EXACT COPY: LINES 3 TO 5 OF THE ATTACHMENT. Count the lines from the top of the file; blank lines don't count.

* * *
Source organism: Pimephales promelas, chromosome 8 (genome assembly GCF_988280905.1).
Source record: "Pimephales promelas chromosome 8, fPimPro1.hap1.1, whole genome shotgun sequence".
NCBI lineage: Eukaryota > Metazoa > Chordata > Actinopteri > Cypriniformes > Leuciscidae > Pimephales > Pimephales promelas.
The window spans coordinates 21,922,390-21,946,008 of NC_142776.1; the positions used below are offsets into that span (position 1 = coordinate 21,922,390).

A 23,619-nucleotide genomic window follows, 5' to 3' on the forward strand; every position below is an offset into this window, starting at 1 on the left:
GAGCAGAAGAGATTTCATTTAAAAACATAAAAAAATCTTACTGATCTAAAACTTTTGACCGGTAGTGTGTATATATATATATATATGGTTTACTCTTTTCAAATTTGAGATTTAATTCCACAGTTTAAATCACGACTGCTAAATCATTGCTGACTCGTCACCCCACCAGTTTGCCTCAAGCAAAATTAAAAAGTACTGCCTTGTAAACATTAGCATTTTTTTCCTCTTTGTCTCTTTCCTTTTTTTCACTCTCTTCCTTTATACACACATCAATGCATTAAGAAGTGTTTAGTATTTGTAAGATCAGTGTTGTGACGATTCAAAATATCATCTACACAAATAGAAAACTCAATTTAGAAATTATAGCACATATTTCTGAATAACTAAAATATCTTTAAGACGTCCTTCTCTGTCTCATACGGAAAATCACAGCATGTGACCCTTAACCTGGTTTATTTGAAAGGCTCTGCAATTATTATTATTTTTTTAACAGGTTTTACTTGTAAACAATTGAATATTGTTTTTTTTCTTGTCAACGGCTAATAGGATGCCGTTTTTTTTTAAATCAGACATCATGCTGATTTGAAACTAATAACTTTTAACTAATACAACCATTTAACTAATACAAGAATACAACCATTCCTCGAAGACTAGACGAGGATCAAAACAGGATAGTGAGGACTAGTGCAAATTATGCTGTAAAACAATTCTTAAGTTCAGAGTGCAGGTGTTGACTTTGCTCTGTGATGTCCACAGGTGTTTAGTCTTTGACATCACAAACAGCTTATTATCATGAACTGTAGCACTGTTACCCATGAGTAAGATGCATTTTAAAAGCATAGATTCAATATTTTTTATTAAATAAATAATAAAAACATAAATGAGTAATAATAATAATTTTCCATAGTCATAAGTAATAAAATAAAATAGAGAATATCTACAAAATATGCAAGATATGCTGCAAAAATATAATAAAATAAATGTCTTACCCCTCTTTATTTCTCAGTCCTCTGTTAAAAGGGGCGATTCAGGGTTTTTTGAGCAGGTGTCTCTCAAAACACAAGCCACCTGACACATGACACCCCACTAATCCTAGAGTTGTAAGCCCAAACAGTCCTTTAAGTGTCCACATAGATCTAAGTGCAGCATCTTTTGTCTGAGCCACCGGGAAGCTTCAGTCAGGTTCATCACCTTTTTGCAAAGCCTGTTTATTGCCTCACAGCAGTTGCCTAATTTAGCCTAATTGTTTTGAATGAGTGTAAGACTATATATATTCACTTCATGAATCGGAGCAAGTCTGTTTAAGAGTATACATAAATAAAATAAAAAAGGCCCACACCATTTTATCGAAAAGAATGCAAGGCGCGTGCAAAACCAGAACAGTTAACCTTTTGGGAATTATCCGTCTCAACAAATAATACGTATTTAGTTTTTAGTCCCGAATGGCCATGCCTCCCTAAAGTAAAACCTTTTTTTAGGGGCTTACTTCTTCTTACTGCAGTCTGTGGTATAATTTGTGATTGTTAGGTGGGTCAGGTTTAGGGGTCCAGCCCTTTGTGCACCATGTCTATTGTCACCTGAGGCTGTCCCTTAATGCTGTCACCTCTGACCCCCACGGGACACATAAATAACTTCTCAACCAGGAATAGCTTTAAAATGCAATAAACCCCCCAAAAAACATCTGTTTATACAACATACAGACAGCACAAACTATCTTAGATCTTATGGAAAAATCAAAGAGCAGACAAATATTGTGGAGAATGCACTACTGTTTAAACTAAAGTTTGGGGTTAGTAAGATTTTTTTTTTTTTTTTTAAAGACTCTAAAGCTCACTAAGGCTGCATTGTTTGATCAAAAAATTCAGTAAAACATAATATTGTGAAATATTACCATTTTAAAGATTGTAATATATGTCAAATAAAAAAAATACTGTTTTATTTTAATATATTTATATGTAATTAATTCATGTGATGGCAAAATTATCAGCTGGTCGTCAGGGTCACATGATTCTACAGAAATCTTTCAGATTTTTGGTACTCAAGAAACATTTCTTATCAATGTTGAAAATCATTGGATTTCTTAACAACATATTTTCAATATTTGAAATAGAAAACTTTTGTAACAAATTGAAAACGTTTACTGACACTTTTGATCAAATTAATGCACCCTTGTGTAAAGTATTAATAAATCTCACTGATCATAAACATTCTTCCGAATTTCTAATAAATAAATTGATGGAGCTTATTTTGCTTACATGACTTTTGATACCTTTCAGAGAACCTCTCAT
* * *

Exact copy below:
NCBI lineage: Eukaryota > Metazoa > Chordata > Actinopteri > Cypriniformes > Leuciscidae > Pimephales > Pimephales promelas.
The window spans coordinates 21,922,390-21,946,008 of NC_142776.1; the positions used below are offsets into that span (position 1 = coordinate 21,922,390).

A 23,619-nucleotide genomic window follows, 5' to 3' on the forward strand; every position below is an offset into this window, starting at 1 on the left: